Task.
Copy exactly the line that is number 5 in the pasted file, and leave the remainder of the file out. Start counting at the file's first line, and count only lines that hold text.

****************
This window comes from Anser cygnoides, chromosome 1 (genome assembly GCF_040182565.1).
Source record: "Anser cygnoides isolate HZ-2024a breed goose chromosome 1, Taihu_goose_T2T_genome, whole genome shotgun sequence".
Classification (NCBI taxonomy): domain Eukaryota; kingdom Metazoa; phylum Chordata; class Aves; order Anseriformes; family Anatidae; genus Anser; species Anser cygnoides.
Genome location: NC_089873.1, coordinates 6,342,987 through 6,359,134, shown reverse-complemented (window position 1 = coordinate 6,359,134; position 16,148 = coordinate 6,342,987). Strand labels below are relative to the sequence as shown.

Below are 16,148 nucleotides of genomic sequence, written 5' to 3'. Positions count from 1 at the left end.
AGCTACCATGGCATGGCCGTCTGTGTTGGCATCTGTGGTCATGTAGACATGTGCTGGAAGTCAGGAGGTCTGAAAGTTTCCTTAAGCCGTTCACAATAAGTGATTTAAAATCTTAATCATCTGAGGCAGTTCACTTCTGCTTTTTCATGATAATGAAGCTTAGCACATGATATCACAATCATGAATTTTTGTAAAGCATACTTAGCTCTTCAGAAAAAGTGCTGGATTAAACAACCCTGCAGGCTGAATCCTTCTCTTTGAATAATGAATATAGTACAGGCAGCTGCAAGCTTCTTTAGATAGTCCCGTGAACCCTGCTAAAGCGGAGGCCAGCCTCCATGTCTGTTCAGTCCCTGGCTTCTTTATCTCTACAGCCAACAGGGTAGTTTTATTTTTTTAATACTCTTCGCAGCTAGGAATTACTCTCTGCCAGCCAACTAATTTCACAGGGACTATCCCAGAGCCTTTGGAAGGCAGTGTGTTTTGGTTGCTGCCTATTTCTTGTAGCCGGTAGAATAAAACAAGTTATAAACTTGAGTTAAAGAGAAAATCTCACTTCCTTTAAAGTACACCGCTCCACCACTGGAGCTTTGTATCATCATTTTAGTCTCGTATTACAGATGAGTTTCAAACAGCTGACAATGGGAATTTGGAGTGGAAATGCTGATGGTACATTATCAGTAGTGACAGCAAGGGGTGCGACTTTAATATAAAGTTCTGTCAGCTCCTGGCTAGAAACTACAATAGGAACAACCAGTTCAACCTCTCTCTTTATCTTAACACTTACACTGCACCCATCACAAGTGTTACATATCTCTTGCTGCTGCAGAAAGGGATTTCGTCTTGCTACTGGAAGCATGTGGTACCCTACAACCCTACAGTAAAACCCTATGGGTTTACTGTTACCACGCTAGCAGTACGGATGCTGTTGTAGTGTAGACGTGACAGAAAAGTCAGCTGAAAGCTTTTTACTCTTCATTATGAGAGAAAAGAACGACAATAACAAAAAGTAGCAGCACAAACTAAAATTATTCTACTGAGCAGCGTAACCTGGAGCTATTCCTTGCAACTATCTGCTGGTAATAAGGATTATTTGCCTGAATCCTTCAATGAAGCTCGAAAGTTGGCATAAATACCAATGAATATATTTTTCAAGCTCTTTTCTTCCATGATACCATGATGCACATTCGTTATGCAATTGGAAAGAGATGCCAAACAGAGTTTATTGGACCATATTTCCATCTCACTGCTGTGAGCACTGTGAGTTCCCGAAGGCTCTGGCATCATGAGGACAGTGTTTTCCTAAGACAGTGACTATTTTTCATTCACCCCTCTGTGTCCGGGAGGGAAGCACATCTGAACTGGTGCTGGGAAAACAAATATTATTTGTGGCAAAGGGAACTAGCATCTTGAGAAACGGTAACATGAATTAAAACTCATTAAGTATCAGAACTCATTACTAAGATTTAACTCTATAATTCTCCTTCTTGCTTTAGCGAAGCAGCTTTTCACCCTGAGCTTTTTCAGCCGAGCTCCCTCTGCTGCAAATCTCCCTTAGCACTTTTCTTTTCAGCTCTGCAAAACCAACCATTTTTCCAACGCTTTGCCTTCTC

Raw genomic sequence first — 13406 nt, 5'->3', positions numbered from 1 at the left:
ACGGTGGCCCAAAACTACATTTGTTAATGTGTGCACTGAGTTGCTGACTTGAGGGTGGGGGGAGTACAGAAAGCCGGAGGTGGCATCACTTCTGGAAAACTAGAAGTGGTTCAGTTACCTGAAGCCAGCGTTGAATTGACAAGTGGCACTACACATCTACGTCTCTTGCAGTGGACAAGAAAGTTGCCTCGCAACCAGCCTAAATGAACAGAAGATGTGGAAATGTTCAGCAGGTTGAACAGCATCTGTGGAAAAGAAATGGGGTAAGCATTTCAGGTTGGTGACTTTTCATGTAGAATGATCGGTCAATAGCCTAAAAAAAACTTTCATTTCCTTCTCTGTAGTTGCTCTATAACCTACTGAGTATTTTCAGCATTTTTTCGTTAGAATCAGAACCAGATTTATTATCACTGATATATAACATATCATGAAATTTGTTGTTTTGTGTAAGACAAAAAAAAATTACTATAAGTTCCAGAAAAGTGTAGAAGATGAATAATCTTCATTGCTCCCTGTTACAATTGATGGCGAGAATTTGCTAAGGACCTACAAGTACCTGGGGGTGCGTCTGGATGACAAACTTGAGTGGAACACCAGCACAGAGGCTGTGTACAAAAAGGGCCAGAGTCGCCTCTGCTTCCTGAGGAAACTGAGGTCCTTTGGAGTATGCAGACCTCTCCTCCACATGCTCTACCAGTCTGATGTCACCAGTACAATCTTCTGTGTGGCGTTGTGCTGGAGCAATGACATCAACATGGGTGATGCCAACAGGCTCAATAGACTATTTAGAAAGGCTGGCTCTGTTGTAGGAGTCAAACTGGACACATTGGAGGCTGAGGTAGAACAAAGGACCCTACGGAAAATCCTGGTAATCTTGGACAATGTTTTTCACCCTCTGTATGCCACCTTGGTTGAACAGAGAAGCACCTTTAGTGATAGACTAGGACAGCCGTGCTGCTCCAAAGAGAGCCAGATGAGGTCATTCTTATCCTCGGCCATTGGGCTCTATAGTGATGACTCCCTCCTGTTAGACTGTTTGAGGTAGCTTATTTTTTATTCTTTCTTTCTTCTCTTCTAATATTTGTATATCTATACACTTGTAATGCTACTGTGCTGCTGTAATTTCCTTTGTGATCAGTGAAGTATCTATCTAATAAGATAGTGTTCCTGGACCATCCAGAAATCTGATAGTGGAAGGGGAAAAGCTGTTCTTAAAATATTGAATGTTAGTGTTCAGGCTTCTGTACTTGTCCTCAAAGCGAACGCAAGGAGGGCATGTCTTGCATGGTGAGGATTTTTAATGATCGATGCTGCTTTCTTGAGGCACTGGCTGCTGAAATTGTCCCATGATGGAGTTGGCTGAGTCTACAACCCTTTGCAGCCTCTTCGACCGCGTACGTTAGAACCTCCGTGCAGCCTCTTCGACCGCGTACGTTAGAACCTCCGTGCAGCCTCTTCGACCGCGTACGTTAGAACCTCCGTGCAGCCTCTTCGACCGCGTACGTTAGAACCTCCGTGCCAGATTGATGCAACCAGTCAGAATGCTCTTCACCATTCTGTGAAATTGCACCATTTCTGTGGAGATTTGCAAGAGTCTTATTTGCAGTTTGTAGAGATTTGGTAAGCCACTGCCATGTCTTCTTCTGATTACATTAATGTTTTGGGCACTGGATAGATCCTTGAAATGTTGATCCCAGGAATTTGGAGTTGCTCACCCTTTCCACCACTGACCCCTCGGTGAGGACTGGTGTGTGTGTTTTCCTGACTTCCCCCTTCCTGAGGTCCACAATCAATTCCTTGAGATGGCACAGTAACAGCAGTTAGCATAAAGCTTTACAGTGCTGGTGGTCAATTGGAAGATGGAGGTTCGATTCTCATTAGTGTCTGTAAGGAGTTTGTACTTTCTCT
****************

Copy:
Below are 16,148 nucleotides of genomic sequence, written 5' to 3'. Positions count from 1 at the left end.